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IELTS Writing Task 2 (Essay) - Developing examples, explanations & ideas

Published on February 5, 2018

Writing a 250 word essay in 40 minutes is no easy task. And if you aren’t allowed to use the internet, ask for help, or even use your computer, this can be a real challenge. If you have been prepping for the IELTS essay, you will know exactly what I mean. When I chat with people getting ready to write, they often say the same thing – I can learn vocab, grammar, paragraphs, and essay organization. They tell me that’s not a big problem. The problem, they say, is how to think of ideas for the essay. They also are often worried of getting an essay question they know NOTHING about. Like, what if you get a question about Russian history, or plants that grow in the desert, or just something you don’t have ideas about?

Let’s get to the bottom of this. How does IELTS score you on your essay ideas anyway? The easiest way to check this out is to look at the public scoring guide, also known as ‘the bands’ . The bands are divided into four criteria = Task Response, Coherence and Cohesion, Lexical Resource, and Grammatical Range and Accuracy. Each one of these criteria is worth 25% of your writing score.

Task Response, is where we want to pay attention. Task response basically focuses on your response to the question. In other words, does your response fully and completely answer the question? That said, Task Response is area where you need to be effective with your ideas, your examples, and your explanations. To get above a 6 in this area, you’ll need to do well, so let’s take a look at some ways to do it.

The truth about essay topics

Did you know that IELTS is one of the most popular and largest language tests in the world? IELTS has some very intelligent English language experts designing the test. They have a goal- get the best language and the most language from you on your test. It is their goal for you to write well, and for you to write a lot. If you are truly an IELTS 7, they want to make sure you have the chance to show them!

Ok. So where am I going with this? My point is, if IELTS want you to write a lot, they will choose questions that everyone can answer. This means that the questions will be very broad, very general, and about things that almost everyone knows about. Look at the chart below for some examples:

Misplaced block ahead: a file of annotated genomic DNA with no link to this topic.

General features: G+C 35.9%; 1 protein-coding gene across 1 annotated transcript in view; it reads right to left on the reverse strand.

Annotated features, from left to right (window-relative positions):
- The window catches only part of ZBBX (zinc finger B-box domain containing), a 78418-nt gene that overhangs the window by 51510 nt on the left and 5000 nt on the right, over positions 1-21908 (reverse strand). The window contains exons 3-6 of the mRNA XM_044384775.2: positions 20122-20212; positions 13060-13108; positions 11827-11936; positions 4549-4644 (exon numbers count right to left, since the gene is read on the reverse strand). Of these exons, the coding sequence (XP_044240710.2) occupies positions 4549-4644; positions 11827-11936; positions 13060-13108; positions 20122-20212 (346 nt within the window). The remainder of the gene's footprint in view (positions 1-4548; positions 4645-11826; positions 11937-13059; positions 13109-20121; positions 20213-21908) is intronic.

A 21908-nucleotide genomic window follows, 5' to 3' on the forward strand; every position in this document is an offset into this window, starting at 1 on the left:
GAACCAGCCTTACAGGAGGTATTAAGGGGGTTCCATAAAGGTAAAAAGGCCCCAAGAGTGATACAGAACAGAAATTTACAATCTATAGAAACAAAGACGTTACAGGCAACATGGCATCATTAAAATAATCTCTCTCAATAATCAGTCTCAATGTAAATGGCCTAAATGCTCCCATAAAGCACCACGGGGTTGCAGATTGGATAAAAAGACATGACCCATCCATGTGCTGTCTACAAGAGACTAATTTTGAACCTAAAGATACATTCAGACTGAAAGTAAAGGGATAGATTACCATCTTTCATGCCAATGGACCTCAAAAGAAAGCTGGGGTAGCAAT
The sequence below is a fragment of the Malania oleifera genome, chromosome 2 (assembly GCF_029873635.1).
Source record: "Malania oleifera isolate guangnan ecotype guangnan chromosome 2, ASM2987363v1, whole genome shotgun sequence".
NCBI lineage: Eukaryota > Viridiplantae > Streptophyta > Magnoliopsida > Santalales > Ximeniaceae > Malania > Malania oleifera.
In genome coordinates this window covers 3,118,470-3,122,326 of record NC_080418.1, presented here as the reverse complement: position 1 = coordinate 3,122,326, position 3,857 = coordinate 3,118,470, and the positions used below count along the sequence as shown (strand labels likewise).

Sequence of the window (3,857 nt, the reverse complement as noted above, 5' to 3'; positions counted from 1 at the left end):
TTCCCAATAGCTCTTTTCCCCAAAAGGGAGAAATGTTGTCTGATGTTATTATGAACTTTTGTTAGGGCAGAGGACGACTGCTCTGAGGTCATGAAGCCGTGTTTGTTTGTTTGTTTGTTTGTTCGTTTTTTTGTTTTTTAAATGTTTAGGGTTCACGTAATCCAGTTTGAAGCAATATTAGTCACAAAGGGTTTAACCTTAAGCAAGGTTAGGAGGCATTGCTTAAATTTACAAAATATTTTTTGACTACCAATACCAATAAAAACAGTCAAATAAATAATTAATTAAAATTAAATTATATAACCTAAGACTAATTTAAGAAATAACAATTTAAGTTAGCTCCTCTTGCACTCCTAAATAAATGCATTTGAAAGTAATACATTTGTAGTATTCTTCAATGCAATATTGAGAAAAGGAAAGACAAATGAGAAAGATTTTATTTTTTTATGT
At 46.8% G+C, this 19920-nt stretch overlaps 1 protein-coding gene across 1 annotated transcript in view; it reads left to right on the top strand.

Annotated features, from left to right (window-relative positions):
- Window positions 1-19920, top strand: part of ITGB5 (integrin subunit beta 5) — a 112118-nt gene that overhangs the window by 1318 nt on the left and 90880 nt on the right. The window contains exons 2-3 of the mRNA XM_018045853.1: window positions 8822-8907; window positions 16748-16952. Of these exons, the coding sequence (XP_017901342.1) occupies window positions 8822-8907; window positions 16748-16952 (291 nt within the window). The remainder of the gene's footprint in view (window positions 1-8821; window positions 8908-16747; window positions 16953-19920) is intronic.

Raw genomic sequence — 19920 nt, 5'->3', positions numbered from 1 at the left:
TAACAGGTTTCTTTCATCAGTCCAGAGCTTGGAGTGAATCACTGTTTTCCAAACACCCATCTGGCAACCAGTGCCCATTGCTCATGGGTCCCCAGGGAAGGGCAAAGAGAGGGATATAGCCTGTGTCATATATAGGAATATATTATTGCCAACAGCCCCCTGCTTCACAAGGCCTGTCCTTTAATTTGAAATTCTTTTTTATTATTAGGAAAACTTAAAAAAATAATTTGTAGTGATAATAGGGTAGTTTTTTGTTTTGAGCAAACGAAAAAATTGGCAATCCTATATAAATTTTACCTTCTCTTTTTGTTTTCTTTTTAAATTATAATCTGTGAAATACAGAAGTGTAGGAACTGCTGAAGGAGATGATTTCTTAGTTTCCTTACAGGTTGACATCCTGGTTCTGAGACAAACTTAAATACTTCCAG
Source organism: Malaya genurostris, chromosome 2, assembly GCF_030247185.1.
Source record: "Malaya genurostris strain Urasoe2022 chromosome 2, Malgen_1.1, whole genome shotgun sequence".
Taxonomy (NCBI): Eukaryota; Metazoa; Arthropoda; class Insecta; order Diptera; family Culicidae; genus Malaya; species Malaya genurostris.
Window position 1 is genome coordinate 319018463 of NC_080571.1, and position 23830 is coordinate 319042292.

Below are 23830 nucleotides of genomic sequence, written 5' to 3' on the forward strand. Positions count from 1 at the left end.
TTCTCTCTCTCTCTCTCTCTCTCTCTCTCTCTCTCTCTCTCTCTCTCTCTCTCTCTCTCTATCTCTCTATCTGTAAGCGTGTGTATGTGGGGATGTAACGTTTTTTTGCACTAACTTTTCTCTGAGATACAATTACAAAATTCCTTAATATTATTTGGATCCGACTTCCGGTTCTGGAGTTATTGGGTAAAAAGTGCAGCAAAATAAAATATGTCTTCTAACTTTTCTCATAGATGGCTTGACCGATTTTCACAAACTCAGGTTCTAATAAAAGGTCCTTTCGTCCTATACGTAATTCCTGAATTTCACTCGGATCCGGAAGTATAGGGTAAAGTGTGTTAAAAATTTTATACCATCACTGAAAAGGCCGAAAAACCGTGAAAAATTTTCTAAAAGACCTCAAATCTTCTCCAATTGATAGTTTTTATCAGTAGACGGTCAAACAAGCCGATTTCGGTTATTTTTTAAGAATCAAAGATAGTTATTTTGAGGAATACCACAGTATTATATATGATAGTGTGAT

Type of question IELTS WILL NOT ask you on the essay

Type of question IELTS WILL ask you on the essay

What is the difference between a manual car transmission, and an automatic car transmission?

What is better for a city, more cars or more public transportation?

Many people hurt their knees because they run too much. How can they protect their knees and keep running for many years?

People are becoming less and less active. What can governments do to encourage more exercise?

Asia is dominated by large and powerful nations. What can be done for smaller Asian countries to find a voice in international organizations?

Some people think rich governments should give poor governments money for food, infrastructure, and education. Is this a good idea? Do you agree or disagree?

The Brainstorming Method

If you have ever taken an essay writing class, you’ve probably heard about brainstorming. So what is brainstorming? It’s a way to pull ideas out of your head. Businesses do it to improve their business. Friends do it when they are planning a vacation. Writers do it when they need and idea for an essay . The key to brainstorming well is to write down anything and everything. Any idea is ok. Just open your mind, and let the ideas flow!

One popular way to organize your brainstorm is by using a mind map. A common way to do a mind map is to write the topic in the middle, draw a circle around it, then branch ideas from the middle. Try and connect one idea to another. After a minute or two, start adding more ideas to each branch.

After finishing your mind map brainstorm, put the ideas you have into groups. Hopefully now you’ll have lots of ideas for your essay.

Tip: During the test, use the back of your test booklet as a place for your brainstorm!

IELTS tests language, not knowledge

One very important thing to remember for the essay is that IELTS is looking for your language skills. They are not looking for your knowledge. Remember the criteria, vocabulary, grammar, organization, and response. True, you need to show IELTS the language you have, but you don’t have to have an amazing idea or show that you know everything. You just have to present your ideas clearly and present your ideas well. They could be boring, unpopular, crazy, or foolish. Just remember, it isn’t the idea, it’s how clearly, fully and completely you write it.

So there you have it. When you do your prep and write your test, remember this. The question will be a common one, you should take few minutes to brainstorm, and focus on well-presented language, not brilliant ideas.